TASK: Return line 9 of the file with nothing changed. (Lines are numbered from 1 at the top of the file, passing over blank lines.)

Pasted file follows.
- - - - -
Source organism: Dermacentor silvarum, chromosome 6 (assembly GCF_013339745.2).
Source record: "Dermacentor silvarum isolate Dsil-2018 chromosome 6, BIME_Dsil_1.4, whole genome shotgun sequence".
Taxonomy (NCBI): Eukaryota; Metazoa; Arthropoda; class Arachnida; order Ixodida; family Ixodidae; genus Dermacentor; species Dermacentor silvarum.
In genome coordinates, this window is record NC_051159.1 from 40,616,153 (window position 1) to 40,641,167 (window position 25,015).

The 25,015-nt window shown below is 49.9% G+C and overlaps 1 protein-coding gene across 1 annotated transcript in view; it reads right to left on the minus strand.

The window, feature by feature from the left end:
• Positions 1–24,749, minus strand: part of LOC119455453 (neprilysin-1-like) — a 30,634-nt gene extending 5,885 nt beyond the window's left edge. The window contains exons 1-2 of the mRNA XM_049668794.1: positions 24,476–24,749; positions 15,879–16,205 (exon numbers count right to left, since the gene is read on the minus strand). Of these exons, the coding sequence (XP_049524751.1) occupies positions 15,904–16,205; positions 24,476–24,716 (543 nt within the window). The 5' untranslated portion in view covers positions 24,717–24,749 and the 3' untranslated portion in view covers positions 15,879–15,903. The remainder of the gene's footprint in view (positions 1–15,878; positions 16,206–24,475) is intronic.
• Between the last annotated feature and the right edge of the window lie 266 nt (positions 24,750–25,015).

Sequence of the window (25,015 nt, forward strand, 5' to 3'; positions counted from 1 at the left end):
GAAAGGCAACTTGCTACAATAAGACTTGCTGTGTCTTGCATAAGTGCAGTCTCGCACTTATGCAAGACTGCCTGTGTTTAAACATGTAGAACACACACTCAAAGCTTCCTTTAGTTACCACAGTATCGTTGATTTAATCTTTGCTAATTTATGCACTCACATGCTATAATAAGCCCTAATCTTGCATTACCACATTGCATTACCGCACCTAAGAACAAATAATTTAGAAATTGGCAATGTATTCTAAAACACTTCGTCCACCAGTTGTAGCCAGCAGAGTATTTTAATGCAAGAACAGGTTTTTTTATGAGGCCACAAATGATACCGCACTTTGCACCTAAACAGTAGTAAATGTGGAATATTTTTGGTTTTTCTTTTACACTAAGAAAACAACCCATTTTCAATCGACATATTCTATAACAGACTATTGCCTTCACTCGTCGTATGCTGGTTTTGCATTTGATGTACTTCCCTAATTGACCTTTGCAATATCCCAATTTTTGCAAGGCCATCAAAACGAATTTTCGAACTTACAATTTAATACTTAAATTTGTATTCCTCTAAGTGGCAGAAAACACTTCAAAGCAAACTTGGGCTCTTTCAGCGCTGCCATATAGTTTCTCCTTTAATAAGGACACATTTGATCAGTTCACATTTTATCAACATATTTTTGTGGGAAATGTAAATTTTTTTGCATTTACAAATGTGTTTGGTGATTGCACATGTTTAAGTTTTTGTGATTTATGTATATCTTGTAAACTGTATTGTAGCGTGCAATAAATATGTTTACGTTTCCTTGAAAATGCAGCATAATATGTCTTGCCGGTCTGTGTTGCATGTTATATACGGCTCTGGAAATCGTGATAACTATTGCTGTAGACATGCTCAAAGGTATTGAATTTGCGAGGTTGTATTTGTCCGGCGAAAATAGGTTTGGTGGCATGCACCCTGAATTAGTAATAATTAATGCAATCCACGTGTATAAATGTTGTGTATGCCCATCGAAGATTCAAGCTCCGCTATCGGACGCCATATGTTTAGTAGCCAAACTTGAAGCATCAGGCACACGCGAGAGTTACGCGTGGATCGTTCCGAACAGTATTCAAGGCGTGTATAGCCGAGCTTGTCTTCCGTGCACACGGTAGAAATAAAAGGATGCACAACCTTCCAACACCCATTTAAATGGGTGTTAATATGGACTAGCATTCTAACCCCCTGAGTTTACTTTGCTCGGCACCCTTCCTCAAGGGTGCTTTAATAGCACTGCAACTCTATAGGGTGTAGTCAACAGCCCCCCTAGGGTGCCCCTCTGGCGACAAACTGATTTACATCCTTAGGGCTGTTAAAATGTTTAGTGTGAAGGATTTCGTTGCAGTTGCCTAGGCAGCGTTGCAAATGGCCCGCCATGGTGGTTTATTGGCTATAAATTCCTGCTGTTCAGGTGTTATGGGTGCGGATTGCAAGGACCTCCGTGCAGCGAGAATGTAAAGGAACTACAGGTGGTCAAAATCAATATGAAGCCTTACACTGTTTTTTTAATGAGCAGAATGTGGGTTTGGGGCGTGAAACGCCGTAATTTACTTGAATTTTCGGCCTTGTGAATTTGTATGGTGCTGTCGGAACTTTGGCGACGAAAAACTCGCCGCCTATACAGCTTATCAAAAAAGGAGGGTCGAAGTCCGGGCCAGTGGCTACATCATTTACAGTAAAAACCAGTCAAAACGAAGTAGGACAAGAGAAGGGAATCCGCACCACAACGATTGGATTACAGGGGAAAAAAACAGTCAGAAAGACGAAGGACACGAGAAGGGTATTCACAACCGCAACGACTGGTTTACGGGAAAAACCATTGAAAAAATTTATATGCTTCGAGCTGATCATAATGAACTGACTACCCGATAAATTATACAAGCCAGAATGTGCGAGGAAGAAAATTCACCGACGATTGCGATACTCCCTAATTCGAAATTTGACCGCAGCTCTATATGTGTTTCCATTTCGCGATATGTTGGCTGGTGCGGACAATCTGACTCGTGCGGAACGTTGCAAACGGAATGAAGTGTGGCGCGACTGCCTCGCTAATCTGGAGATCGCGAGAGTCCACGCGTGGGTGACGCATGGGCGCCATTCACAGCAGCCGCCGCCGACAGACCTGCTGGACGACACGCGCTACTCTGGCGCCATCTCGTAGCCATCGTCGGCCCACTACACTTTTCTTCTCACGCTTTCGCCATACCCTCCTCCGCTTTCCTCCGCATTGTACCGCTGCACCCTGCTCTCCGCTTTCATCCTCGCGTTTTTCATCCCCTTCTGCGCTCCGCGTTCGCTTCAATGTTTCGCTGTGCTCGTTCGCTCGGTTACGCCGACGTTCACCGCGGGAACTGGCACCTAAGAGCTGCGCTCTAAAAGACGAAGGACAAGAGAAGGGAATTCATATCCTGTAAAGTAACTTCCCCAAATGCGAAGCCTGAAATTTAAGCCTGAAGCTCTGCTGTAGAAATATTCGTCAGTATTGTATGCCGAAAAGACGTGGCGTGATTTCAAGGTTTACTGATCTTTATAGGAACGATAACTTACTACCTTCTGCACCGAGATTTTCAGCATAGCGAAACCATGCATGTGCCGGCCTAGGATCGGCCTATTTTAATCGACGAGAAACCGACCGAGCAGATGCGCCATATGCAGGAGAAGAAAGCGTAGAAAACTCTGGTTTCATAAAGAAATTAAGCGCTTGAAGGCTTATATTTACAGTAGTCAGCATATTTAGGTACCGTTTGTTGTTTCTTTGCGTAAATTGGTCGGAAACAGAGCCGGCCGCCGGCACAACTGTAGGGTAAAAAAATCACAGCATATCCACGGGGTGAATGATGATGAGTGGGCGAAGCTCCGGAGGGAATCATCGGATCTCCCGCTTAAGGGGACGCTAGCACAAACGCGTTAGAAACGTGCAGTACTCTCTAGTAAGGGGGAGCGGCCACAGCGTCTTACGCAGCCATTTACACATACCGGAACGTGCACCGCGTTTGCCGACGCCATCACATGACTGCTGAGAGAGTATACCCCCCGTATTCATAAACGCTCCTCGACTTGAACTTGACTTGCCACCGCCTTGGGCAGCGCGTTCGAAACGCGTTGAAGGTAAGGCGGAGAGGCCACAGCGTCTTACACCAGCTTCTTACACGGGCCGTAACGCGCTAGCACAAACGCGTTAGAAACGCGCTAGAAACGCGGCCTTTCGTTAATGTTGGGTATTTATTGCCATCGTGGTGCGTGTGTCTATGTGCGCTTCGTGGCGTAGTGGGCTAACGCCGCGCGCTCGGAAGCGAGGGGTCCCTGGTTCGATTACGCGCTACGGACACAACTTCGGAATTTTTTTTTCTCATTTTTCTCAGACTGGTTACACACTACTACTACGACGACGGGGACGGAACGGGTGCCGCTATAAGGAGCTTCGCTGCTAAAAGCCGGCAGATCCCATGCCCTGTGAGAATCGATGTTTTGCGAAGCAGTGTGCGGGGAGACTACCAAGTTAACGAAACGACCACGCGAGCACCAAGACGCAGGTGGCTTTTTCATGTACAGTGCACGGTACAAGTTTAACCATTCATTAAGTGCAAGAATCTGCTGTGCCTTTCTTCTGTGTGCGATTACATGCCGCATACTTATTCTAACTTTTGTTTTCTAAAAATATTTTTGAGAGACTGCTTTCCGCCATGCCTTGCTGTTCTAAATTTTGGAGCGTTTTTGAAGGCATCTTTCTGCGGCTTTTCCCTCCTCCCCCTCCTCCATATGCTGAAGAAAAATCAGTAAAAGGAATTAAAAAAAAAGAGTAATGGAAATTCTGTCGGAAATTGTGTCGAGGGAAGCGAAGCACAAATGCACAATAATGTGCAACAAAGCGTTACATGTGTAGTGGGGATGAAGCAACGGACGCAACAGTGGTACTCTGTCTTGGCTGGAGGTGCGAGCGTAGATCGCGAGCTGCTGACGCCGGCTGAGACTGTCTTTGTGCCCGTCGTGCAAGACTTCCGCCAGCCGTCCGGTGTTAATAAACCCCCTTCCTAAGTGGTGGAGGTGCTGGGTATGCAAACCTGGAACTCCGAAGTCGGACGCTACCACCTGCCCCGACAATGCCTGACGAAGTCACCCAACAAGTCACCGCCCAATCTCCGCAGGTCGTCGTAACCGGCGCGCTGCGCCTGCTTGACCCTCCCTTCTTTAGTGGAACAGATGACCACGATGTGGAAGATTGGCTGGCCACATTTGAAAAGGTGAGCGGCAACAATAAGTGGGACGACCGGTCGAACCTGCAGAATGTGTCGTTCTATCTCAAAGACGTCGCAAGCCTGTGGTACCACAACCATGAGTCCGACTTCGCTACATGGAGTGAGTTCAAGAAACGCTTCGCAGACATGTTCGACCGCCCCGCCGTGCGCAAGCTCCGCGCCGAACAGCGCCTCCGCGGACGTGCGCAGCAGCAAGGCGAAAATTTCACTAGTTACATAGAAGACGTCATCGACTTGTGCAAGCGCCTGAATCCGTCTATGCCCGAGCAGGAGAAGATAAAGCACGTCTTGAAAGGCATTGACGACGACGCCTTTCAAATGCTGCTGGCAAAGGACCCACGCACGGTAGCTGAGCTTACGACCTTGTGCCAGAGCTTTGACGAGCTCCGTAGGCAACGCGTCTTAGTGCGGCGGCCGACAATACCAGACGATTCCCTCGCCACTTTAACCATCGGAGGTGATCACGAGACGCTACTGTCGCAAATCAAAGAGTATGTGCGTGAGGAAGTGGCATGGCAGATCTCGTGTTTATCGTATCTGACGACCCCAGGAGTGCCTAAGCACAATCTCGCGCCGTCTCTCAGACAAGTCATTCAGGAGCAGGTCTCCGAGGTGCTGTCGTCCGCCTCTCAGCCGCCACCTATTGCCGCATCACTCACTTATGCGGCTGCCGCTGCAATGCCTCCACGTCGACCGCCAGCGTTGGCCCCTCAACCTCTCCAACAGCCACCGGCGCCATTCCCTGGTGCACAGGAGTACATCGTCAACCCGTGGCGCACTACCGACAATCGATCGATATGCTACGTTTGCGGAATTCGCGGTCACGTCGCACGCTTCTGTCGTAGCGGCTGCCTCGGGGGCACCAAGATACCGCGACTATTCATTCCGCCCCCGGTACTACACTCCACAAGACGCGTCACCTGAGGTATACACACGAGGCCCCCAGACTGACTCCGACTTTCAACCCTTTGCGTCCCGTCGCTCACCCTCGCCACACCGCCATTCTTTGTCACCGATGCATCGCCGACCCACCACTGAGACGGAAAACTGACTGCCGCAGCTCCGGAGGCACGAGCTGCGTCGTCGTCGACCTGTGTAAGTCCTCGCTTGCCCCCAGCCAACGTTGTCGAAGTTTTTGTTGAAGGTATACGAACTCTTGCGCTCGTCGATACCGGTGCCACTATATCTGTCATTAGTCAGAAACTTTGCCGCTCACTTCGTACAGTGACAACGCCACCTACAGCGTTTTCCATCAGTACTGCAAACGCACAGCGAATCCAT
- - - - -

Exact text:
Sequence of the window (25,015 nt, forward strand, 5' to 3'; positions counted from 1 at the left end):